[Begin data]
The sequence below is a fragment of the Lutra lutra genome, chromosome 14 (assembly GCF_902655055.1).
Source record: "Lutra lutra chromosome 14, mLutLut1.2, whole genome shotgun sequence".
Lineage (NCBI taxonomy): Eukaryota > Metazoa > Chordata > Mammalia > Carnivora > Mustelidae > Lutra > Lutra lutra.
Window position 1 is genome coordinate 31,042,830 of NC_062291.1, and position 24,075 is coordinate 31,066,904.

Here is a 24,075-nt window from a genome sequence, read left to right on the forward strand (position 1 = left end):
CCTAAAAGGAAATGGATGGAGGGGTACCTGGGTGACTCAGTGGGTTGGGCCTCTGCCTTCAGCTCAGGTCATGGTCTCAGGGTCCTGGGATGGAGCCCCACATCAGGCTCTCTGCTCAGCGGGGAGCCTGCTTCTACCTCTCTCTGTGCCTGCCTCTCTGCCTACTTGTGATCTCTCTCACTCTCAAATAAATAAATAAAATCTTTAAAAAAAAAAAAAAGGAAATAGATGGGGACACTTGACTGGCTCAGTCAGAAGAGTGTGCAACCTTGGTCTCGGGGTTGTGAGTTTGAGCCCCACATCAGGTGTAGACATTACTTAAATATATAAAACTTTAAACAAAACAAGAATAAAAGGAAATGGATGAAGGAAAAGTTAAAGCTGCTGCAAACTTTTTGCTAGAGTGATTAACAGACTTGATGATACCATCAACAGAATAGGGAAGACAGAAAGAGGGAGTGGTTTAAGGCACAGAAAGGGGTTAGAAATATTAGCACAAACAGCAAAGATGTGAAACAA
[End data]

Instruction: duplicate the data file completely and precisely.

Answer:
The sequence below is a fragment of the Lutra lutra genome, chromosome 14 (assembly GCF_902655055.1).
Source record: "Lutra lutra chromosome 14, mLutLut1.2, whole genome shotgun sequence".
Lineage (NCBI taxonomy): Eukaryota > Metazoa > Chordata > Mammalia > Carnivora > Mustelidae > Lutra > Lutra lutra.
Window position 1 is genome coordinate 31,042,830 of NC_062291.1, and position 24,075 is coordinate 31,066,904.

Here is a 24,075-nt window from a genome sequence, read left to right on the forward strand (position 1 = left end):
CCTAAAAGGAAATGGATGGAGGGGTACCTGGGTGACTCAGTGGGTTGGGCCTCTGCCTTCAGCTCAGGTCATGGTCTCAGGGTCCTGGGATGGAGCCCCACATCAGGCTCTCTGCTCAGCGGGGAGCCTGCTTCTACCTCTCTCTGTGCCTGCCTCTCTGCCTACTTGTGATCTCTCTCACTCTCAAATAAATAAATAAAATCTTTAAAAAAAAAAAAAAGGAAATAGATGGGGACACTTGACTGGCTCAGTCAGAAGAGTGTGCAACCTTGGTCTCGGGGTTGTGAGTTTGAGCCCCACATCAGGTGTAGACATTACTTAAATATATAAAACTTTAAACAAAACAAGAATAAAAGGAAATGGATGAAGGAAAAGTTAAAGCTGCTGCAAACTTTTTGCTAGAGTGATTAACAGACTTGATGATACCATCAACAGAATAGGGAAGACAGAAAGAGGGAGTGGTTTAAGGCACAGAAAGGGGTTAGAAATATTAGCACAAACAGCAAAGATGTGAAACAA